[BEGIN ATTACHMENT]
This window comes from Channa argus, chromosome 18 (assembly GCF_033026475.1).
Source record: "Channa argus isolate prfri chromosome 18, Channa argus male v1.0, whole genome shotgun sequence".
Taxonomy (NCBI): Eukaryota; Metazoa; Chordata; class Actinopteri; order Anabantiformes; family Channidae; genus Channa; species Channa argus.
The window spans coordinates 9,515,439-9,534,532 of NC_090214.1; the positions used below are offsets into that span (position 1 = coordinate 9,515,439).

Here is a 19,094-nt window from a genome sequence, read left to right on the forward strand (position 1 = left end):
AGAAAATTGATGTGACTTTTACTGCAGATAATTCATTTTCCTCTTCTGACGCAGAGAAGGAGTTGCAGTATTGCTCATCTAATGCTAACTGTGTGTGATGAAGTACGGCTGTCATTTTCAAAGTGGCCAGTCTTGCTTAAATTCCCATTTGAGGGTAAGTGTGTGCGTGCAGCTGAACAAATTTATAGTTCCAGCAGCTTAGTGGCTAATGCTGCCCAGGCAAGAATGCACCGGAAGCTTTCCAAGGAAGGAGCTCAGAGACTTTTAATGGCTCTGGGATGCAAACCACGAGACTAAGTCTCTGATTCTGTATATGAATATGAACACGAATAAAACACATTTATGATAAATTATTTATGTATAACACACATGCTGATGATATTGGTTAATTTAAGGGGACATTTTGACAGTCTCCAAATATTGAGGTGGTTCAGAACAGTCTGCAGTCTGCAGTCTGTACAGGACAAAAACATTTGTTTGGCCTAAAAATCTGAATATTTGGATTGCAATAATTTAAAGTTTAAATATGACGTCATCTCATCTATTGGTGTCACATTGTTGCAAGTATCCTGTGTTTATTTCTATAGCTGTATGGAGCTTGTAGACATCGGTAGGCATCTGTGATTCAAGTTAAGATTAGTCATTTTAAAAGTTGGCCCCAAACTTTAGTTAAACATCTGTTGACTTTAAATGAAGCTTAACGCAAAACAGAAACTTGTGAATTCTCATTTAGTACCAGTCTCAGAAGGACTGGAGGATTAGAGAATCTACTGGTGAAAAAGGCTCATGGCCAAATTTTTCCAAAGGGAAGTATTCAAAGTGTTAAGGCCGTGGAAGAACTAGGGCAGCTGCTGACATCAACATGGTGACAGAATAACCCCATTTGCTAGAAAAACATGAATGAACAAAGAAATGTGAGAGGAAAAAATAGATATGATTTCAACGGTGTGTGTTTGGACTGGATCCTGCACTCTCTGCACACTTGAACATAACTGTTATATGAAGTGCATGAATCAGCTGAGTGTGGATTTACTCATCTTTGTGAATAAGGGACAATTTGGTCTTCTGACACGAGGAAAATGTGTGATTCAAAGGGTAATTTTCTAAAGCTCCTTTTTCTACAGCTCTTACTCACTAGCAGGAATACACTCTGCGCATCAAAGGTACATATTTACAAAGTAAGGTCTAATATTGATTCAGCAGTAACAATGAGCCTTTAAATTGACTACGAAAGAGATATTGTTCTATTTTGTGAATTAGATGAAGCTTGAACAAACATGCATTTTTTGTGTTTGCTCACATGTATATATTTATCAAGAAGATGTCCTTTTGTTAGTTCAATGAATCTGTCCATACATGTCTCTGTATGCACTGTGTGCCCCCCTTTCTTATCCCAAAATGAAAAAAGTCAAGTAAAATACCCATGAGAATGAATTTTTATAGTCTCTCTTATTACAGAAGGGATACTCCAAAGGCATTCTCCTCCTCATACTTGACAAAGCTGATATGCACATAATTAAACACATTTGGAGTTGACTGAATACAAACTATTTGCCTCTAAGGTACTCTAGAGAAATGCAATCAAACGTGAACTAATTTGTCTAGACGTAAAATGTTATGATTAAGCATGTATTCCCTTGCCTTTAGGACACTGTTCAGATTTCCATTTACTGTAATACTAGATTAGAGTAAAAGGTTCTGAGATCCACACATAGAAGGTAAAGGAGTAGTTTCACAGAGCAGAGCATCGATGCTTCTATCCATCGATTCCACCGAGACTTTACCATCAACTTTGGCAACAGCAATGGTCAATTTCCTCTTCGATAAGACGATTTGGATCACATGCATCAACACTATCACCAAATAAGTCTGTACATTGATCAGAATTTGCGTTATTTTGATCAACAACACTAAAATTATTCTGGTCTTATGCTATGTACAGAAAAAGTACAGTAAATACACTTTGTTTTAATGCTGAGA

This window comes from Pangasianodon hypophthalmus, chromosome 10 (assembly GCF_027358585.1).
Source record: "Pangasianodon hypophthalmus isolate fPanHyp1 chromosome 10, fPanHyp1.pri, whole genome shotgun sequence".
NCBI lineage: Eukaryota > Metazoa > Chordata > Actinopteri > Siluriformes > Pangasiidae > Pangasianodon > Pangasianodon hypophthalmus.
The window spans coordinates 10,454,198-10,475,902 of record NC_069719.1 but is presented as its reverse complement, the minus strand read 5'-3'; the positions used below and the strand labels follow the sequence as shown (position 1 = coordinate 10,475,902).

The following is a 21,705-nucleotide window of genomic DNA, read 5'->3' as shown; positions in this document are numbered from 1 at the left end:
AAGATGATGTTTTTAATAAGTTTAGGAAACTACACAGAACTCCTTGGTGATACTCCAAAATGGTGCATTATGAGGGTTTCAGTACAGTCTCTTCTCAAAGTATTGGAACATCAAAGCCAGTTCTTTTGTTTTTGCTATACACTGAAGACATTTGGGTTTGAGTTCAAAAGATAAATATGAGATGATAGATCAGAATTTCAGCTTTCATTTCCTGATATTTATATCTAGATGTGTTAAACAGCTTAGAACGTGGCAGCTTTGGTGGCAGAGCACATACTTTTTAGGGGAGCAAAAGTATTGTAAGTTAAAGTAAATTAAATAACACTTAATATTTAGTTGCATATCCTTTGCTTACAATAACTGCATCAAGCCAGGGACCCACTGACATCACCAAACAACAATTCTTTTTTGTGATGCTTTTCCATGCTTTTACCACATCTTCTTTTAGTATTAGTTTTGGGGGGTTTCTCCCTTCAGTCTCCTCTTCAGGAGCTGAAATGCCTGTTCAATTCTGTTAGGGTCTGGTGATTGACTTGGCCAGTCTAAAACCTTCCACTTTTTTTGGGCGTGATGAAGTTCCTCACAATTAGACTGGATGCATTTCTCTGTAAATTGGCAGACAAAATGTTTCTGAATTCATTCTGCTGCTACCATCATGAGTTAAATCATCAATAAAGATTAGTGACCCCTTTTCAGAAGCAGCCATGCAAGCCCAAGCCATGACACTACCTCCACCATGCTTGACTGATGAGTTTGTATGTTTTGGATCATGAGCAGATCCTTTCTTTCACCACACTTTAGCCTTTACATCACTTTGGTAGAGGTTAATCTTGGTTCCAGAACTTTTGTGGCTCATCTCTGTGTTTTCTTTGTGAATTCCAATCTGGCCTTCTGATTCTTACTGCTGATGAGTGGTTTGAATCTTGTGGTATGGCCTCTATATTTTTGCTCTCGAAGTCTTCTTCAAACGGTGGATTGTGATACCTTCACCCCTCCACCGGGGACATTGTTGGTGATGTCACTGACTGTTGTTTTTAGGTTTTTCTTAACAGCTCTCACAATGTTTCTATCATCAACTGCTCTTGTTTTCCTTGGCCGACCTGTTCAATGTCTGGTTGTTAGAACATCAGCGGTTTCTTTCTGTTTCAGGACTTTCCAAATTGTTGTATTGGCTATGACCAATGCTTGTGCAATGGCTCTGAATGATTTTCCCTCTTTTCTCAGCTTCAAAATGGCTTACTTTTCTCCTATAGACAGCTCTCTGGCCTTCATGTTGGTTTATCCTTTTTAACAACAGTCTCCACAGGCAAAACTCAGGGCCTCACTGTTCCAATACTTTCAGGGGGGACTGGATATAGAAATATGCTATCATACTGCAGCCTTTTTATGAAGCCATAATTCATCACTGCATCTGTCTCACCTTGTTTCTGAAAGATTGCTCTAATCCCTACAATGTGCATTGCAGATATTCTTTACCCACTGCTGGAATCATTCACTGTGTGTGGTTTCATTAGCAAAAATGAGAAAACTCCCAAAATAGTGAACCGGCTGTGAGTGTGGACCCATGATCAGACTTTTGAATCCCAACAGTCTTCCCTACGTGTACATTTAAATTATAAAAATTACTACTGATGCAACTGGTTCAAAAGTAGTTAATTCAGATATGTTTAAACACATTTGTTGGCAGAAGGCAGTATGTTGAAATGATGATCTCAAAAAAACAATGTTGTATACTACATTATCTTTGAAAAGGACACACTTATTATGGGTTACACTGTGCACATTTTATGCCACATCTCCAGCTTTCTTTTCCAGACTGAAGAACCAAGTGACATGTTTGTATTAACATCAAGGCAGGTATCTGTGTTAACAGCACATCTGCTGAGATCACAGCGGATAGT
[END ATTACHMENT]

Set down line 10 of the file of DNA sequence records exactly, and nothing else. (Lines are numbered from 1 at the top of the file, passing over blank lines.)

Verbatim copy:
The window spans coordinates 10,454,198-10,475,902 of record NC_069719.1 but is presented as its reverse complement, the minus strand read 5'-3'; the positions used below and the strand labels follow the sequence as shown (position 1 = coordinate 10,475,902).